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PROJECTS

 

Developing a Computational Model for Predicting Shoe-Floor-Contaminant Friction (PI: Beschorner)

 

Friction Modeling 1

Friction Modeling 2
This project uses experimental methods to indentify the frictional mechanisms that contribute to slip and falling accidents and then develops tribologically-sophisticated models for predicting shoe-floor friction. Specifically, this study has focused on the ways that fluid contaminants reduce friction through hydrodynamic and boundary lubrication. In addition, the contributions of adhesion and hysteresis to shoe-floor friction are also being considered. The long term goal of this project is to identify footwear and flooring features capable of optimizing shoe-floor friction.

This study had resulted in the following publications (GABL members italicized):


C.M. Strobel, K.E. Beschorner, P. Menezes, M.R. Lovell, 2012, Analysis of Shoe Friction during Sliding Against Floor Material: Role of Fluid Contaminant, Journal of Tribology, in press.


C.M. Strobel, P. Menezes, M.R. Lovell, K.E. Beschorner, 2012, Analysis of the Contribution of Adhesion and Hysteresis to Shoe-Floor Lubricated Friction in the Boundary Lubrication Regime, Tribology Letters 47 (3), 341-7.


K.E. Beschorner, M.R. Lovell, C.F. Higgs III, M.S. Redfern, 2009, Modeling mixed-lubrication of a shoe-floor interface applied to a pin-on-disk apparatus, Tribology Transactions 52 (4), 560-68.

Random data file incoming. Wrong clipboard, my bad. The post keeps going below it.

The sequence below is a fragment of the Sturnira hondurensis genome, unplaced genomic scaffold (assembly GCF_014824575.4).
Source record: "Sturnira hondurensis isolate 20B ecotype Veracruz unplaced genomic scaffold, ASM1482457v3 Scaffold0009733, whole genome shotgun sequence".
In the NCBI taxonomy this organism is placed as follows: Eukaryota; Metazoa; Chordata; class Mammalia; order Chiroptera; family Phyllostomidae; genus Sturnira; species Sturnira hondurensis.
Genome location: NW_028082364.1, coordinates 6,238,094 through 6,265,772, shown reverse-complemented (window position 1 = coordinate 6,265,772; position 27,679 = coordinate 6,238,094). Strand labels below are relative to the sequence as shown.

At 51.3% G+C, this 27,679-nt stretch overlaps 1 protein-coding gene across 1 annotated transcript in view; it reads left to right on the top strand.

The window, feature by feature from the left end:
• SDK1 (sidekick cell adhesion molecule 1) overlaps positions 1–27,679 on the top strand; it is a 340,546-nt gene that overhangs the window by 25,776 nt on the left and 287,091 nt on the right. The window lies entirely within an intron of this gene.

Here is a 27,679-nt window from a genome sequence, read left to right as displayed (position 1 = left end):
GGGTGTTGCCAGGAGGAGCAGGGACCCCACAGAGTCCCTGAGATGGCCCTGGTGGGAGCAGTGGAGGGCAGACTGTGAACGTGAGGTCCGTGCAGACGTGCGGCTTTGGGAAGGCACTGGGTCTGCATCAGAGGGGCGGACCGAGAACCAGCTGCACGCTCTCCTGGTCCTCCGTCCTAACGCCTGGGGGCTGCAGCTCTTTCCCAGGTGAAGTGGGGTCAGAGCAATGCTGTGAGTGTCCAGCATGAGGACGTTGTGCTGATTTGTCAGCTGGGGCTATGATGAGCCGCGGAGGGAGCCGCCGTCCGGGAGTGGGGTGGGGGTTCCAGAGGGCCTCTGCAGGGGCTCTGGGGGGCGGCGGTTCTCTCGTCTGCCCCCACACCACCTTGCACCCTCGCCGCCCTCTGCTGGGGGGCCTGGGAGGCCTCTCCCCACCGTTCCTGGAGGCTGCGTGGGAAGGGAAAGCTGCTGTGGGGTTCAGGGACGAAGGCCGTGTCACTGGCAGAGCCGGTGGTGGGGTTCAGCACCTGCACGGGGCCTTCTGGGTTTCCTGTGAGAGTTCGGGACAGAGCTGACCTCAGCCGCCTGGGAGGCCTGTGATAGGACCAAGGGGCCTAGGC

Ladder Climbing Fall Prevention Study (PI: Beschorner)

 

Ladder Study

Ladder climbing is a frequent task in many different jobs including, but not limited to, construction, maintenance and firefighting. Falling from ladders can cause serious injuries and even death. Correct balance on the ladder is critical to ladder safety. We are currently performing studies to examine the effects of climbing technique and ladder design on climbing stability.

Do you climb ladders in your job? We are currently looking for experienced ladder climbers to participate in our study! For more information, please click here.

 

 

 

Effects of Multifocal Lens Glasses on Walking Balance (PI: Beschorner)

 

 Bidfocal Study  Multifocal lens glasses such as bifocals or progressive lens glasses distort vision, affect stepping patterns and increase falls risk. We are using biomechanical analyses to better understand these effects. Specifically, we are examining the interaction between aging and the effects of multifocal lens glasses on stepping patterns. Furthermore, we are determining if changes in gait patterns due to multifocal lens glasses are associated with fall risk.

 

         This study is currently in the preliminary phases.  Conference abstracts include:


K. Beschorner, A. Milanowski, D. Tomashek, R.O. Smith, Effects of age and experience on foot clearance during up and down stepping, American Society of Biomechanics, August 15-18, 2012.


K. Beschorner, S. Dyapa, C.M. Strobel, D. Tomashek, K. Keenan, Effects of multifocal lens glasses on stepping accuracy during step down, American Society of Biomechanics, August 15-18, 2012.

 

 

Upper extremity dynamics of wheelchair mobility in children with orthopaedic disabilities (PI: Slavens)

 

 

Validity of the biomechanical assessment of trans-tibial amputee gait based on mobile prosthesis-integrated sensors (PI: Slavens)

 

 

An EEG triggered robotic stroke rehabilitation device (PI: Slavens)